Karla Spooner chips onto the green at the Rally for the Cure golf tournament Tuesday at the Rollingstone Ranch Golf Club. The annual tournament raises money for the Yampa Valley Breast Cancer Awareness Project and the Susan G. Komen Foundation.

Photo by John F. Russell

Karla Spooner chips onto the green at the Rally for the Cure golf tournament Tuesday at the Rollingstone Ranch Golf Club. The annual tournament raises money for the Yampa Valley Breast Cancer Awareness Project and the Susan G. Komen Foundation.

Hundreds golf to fight breast cancer

Steamboat Rally for the Cure tournament draws more than 200

Advertisement

photo

Golfer Bob Huron reacts after just missing a putt at the Rally for the Cure golf tournament Tuesday. The tournament raises money for the Yampa Valley Breast Cancer Awareness Project and Susan G. Komen Breast Cancer Foundation.

Results

For results from Rally for the Cure, click here.

— Real men wear pink.

That’s according to Linda Danter, who was greeting players on the deck of the Rollingstone Ranch Golf Club on Tuesday afternoon in Steamboat Springs as they arrived for the Rally for the Cure golf tournament. Most of them, men and women, were wearing something pink on this day, which put a wide grin on Danter’s face as she joked with one of the men who had shown up to play.

Danter played a pivotal role in starting the event in Steamboat Springs 11 years ago, when it was held at the Steamboat Golf Club, and she is thrilled that men and women come out to support the annual fundraiser for the Yampa Valley Breast Cancer Awareness Project and the Susan G. Komen Breast Cancer Foundation.

“The support for this event has been unbelievable,” Danter said. “I’m blown away by it every year.”

Blase Arigo, who lost his wife to breast cancer in November 2005, recalled the first time he played in the Rally as he waited for the afternoon shotgun start, dressed in a pink striped shirt and a bright pink baseball cap.

“She was standing up on the deck there the first time I entered this tournament, with tears in her eyes, because I was part of something she looked up to in this community,” Blase said about his wife, Jane. “She had a great big smile on her face because I was participating in something she knew I would love and something she talked me into doing.”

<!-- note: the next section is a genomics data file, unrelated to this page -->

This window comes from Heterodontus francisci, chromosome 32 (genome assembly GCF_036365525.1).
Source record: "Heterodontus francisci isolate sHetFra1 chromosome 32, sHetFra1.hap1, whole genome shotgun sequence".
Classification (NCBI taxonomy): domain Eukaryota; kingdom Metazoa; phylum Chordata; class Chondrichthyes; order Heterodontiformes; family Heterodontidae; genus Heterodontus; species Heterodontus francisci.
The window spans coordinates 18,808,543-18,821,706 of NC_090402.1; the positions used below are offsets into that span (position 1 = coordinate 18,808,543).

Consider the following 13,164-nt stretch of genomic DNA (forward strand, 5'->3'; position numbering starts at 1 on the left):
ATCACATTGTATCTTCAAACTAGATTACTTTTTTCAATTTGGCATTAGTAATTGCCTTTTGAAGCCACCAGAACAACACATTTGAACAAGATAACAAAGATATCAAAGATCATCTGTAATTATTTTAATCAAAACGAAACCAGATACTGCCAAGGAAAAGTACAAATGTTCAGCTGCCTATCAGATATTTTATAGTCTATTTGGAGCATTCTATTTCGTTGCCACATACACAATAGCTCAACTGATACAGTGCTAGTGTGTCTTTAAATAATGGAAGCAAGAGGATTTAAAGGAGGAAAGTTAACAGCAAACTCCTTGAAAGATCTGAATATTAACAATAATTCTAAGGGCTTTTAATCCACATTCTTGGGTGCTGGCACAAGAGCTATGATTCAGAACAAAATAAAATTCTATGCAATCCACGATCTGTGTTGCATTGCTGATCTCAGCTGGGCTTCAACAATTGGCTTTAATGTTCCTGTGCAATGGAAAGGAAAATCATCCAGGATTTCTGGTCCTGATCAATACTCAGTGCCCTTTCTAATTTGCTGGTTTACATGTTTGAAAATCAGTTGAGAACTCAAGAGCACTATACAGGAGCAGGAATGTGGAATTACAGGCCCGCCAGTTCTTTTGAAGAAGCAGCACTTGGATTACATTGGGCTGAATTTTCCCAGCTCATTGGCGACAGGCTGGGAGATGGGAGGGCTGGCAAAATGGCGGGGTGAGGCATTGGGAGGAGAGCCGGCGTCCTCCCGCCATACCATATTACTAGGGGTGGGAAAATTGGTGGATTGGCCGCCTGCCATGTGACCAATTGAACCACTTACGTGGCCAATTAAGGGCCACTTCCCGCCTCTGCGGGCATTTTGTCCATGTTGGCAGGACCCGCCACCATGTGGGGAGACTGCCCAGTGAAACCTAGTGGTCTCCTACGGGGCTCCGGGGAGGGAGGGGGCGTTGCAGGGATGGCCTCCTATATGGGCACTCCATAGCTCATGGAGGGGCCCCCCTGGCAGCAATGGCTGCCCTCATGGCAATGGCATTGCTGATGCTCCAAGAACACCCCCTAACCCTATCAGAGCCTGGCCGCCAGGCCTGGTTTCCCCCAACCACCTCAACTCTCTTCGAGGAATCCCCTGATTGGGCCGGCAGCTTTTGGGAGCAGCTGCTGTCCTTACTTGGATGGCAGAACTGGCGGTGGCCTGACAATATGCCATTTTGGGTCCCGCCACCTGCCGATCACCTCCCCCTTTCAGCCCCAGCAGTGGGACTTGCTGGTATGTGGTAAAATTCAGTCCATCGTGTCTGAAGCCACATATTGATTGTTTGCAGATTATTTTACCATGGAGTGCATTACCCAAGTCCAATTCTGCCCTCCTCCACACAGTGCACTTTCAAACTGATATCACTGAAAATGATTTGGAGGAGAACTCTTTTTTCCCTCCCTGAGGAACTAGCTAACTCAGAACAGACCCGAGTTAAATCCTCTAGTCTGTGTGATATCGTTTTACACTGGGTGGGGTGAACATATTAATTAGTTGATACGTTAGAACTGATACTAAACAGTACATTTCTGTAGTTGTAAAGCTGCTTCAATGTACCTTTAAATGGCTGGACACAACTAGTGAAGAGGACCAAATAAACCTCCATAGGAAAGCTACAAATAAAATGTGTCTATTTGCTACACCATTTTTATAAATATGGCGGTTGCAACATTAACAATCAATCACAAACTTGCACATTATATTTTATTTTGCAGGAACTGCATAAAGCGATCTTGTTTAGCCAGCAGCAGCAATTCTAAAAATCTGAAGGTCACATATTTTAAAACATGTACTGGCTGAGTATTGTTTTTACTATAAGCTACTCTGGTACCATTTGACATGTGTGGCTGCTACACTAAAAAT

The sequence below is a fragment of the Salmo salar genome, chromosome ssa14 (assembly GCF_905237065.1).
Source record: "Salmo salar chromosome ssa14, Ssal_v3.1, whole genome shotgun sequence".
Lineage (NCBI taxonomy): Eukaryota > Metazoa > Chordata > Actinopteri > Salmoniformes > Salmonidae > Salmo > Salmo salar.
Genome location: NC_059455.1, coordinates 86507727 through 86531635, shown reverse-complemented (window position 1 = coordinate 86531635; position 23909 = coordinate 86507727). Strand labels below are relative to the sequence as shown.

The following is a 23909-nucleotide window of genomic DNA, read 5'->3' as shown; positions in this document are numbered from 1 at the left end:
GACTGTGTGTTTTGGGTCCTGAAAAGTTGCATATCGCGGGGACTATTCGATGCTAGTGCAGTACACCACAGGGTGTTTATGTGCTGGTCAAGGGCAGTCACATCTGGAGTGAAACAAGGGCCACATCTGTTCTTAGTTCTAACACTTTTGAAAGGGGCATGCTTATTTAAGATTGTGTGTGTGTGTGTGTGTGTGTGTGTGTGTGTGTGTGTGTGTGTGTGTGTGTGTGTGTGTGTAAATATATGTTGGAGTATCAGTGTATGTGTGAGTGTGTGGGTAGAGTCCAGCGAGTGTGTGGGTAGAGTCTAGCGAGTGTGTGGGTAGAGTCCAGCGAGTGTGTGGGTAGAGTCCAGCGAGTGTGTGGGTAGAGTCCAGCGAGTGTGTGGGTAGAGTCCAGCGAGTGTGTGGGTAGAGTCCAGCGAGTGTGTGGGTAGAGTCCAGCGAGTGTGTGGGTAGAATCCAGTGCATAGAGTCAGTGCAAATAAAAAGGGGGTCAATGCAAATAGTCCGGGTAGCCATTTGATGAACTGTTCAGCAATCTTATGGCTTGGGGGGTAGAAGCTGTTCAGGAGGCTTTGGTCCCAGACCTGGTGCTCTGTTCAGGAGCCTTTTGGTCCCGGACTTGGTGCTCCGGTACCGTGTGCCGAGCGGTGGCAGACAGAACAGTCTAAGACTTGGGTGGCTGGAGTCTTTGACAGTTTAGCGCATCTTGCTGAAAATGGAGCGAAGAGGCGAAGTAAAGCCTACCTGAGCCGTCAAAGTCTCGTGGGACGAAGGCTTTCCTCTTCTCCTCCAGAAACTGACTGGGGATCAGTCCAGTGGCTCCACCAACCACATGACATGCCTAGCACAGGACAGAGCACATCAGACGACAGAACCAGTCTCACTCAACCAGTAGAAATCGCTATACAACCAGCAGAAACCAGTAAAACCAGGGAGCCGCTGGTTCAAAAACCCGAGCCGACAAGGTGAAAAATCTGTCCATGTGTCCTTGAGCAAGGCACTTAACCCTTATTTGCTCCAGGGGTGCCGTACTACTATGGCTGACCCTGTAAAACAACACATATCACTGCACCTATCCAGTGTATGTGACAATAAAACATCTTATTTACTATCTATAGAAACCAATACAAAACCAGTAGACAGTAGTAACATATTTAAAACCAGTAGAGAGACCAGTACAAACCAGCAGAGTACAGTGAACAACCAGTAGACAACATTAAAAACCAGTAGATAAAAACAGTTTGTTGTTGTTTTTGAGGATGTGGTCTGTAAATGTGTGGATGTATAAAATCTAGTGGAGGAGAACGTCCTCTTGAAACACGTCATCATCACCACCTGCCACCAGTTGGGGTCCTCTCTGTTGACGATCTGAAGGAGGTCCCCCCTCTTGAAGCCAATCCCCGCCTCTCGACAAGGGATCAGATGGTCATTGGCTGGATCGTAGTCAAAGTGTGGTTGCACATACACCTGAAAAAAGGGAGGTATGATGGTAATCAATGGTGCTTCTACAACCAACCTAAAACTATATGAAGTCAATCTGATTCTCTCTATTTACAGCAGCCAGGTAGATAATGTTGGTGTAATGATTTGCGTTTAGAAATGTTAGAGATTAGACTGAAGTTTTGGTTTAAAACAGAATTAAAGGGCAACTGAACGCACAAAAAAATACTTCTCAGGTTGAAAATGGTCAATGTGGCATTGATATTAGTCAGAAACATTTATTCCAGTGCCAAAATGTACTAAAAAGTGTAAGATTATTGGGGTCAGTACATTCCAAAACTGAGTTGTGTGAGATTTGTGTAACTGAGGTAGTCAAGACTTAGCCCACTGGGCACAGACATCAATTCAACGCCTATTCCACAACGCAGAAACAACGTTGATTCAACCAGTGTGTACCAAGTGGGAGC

Jane, who had battled breast cancer off and on for 20 years, fell in love with the lifestyle in Steamboat Springs while living and working as a kindergarten teacher in New Jersey.

For 15 years, Blase and Jane spent their summers in Steamboat. After she retired, the couple moved to Steamboat in 1994, built a home and became full-time residents.

“For 11 years, she lived in her dream home,” Blase said.

He said Jane was an avid skier, even after being diagnosed for a second time, and loved everything the Yampa Valley had to offer.

She worked as a substitute teacher when she first came to Steamboat and started a small business that sold jams, jellies and Italian cookies.

“Jane was grateful for the fact that there are tournaments like this, and for the hospice groups that are for people who are in her situation,” Blase said. “She felt, even in her situation, as though she was living in a whole lot better world than she would have had she not been in Steamboat.”

Blase, who is a regular at the Steamboat Golf Club these days, says he has fallen in love with golf.

He also has made it a point to support the Rally for the Cure tournament every year, knowing it’s an event Jane loved.

Danter said interest in the tournament has remained strong this year, with 208 golfers, about 360 donors and 86 hole sponsors supporting the event.

The bulk of the money raised will go to the Yampa Valley Breast Cancer Awareness Project, which provides assistance to residents of Routt and Moffat counties to prevent or treat breast cancer.

Jan Fritz, director of cancer services at Yampa Valley Medical Center, said the money raised by events such as the Rally for the Cure is instrumental for the Yampa Valley Breast Cancer Awareness Project, which relies on the golf tournament and the Bust of Steamboat to operate.

Last year, the organization paid for 140 mammograms and helped provide support for many who were dealing with the expense of fighting breast cancer.

Most of those people were without insurance or were underinsured. In other cases, the money was used to pay for expenses that are not covered by insurance.

“If we can give somebody $500 to help pay for the expense of traveling for a radiation treatment, it’s huge,” Fritz said.

Last year, the organization was able to meet the needs of Routt and Moffat counties. However, Fritz said she expects the demand to increase because of the recession.

She said the last thing she wants is for a woman to skip a mammogram because she can’t afford it.

“We know that there are people who are struggling out there, and who will not get a mammogram because of it,” Fritz said. “Hopefully, we will be able to help them thanks to events like this.”

Comments

Use the comment form below to begin a discussion about this content.

Requires free registration

Posting comments requires a free account and verification.